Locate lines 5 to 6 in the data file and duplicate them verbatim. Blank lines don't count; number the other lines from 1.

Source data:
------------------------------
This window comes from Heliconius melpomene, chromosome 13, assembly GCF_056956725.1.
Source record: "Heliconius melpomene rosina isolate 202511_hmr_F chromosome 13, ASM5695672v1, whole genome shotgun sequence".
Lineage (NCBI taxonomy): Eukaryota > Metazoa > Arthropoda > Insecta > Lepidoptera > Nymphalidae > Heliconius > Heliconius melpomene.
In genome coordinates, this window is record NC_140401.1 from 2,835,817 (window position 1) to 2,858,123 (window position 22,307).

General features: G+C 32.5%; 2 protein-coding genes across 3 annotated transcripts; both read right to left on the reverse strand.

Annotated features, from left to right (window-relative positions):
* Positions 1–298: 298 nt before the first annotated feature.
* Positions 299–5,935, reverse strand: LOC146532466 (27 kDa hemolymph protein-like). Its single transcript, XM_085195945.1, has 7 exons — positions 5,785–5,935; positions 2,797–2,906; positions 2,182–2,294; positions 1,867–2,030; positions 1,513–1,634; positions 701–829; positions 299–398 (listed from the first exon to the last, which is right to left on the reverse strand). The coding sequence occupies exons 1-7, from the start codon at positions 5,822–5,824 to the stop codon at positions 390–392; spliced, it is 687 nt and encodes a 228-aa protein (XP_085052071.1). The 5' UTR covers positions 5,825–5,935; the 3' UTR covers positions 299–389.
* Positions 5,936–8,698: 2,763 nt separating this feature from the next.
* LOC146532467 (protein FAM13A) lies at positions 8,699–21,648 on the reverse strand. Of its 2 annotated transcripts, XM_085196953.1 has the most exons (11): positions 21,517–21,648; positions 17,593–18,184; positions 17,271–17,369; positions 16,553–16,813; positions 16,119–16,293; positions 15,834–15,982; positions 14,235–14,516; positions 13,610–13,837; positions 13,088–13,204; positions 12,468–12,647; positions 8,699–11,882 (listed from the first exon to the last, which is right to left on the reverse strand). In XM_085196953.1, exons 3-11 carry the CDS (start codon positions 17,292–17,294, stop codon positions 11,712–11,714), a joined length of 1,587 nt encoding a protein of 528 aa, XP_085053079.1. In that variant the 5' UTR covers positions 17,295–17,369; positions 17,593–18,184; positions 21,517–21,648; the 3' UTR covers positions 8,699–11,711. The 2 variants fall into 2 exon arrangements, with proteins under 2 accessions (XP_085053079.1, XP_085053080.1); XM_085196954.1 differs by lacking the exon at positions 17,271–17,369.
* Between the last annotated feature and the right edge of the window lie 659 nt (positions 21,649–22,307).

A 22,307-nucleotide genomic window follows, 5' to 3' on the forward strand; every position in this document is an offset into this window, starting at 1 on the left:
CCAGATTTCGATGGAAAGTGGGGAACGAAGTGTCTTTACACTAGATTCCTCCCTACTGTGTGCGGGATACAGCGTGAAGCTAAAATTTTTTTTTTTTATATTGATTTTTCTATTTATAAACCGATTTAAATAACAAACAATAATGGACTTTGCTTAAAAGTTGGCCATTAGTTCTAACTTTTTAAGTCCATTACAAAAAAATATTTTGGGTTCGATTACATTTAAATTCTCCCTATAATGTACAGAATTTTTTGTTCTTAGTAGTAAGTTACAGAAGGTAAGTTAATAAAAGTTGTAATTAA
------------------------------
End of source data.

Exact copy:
General features: G+C 32.5%; 2 protein-coding genes across 3 annotated transcripts; both read right to left on the reverse strand.

Annotated features, from left to right (window-relative positions):